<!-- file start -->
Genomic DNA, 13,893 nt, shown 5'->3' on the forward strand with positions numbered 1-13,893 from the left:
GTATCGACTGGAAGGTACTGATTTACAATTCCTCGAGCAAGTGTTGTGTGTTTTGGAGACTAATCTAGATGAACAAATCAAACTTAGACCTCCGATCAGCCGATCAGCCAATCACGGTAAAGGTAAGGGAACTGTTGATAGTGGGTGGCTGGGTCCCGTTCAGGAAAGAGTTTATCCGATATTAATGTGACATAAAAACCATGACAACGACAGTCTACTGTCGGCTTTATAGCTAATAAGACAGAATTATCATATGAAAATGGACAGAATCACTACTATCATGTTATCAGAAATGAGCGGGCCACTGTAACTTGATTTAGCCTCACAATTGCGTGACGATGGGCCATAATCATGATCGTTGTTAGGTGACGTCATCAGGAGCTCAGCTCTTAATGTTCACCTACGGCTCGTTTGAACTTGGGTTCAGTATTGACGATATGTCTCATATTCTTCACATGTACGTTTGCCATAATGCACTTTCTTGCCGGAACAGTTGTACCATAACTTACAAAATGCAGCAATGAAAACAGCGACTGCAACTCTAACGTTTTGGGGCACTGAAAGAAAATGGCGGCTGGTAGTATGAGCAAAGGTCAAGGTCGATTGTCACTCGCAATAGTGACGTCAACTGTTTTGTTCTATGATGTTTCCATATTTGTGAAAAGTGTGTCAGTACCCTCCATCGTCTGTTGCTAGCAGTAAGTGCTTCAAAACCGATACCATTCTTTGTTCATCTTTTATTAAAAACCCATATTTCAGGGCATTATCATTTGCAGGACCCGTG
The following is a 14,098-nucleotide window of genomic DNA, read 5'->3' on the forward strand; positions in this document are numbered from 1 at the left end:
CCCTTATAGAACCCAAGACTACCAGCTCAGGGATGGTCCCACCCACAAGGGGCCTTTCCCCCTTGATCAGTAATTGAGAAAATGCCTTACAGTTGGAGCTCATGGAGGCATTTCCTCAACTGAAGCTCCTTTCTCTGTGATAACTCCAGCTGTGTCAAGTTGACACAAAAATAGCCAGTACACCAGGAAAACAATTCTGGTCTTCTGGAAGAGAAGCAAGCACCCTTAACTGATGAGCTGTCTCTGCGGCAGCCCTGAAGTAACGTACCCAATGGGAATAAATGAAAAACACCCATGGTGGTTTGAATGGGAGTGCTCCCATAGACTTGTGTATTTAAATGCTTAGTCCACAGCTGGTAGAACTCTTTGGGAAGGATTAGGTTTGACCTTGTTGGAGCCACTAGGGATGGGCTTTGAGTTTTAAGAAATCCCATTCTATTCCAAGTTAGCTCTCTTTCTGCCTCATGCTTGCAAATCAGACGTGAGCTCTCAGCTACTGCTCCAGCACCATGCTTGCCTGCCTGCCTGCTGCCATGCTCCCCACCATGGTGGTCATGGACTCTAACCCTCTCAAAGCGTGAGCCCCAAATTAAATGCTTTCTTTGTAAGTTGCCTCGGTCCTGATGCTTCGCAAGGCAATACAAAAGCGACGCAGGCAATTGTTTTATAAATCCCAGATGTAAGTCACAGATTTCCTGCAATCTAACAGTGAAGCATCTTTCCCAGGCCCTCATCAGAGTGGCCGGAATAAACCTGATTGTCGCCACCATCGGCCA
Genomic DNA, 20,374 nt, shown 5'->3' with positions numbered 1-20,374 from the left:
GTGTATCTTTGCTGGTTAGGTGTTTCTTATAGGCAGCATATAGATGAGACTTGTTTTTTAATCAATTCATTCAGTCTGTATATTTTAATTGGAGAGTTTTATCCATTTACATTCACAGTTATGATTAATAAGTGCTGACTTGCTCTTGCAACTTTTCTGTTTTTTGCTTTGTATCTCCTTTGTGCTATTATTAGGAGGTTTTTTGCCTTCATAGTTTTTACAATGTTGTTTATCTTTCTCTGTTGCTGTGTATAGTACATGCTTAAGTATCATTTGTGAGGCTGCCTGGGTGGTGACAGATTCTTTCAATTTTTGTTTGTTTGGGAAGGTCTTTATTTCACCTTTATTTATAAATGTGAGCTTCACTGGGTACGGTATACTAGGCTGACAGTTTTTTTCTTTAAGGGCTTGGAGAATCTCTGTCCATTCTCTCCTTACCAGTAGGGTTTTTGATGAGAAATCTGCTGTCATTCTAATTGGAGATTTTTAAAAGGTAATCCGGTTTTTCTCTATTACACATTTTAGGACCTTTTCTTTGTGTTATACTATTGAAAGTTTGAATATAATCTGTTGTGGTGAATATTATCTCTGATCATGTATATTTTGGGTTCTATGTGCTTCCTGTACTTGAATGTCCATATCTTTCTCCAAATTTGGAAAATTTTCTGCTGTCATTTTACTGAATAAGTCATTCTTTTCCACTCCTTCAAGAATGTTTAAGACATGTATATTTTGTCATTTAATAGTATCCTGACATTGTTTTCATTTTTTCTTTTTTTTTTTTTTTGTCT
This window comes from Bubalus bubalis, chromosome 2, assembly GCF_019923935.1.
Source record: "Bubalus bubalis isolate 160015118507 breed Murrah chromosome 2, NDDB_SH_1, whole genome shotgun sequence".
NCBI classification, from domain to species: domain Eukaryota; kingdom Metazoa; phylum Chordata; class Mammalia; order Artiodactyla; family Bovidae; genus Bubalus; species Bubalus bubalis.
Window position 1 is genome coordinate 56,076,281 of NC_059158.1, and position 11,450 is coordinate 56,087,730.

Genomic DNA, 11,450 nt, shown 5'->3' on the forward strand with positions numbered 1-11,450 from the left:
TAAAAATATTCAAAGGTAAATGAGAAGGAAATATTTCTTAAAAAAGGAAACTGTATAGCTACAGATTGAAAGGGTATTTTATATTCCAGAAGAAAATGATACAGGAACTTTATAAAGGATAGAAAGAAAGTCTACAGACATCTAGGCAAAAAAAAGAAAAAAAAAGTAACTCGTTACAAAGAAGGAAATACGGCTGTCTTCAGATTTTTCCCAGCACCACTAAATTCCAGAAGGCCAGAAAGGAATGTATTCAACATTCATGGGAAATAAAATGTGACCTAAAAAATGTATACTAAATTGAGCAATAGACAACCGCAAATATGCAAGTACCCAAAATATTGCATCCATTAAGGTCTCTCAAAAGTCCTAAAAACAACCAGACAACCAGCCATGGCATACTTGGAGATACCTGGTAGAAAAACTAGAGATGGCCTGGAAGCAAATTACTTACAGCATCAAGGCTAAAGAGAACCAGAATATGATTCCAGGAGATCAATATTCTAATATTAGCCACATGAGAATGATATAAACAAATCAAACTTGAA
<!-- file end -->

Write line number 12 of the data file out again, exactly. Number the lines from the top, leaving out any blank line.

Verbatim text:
TAAAAATATTCAAAGGTAAATGAGAAGGAAATATTTCTTAAAAAAGGAAACTGTATAGCTACAGATTGAAAGGGTATTTTATATTCCAGAAGAAAATGATACAGGAACTTTATAAAGGATAGAAAGAAAGTCTACAGACATCTAGGCAAAAAAAAGAAAAAAAAAGTAACTCGTTACAAAGAAGGAAATACGGCTGTCTTCAGATTTTTCCCAGCACCACTAAATTCCAGAAGGCCAGAAAGGAATGTATTCAACATTCATGGGAAATAAAATGTGACCTAAAAAATGTATACTAAATTGAGCAATAGACAACCGCAAATATGCAAGTACCCAAAATATTGCATCCATTAAGGTCTCTCAAAAGTCCTAAAAACAACCAGACAACCAGCCATGGCATACTTGGAGATACCTGGTAGAAAAACTAGAGATGGCCTGGAAGCAAATTACTTACAGCATCAAGGCTAAAGAGAACCAGAATATGATTCCAGGAGATCAATATTCTAATATTAGCCACATGAGAATGATATAAACAAATCAAACTTGAA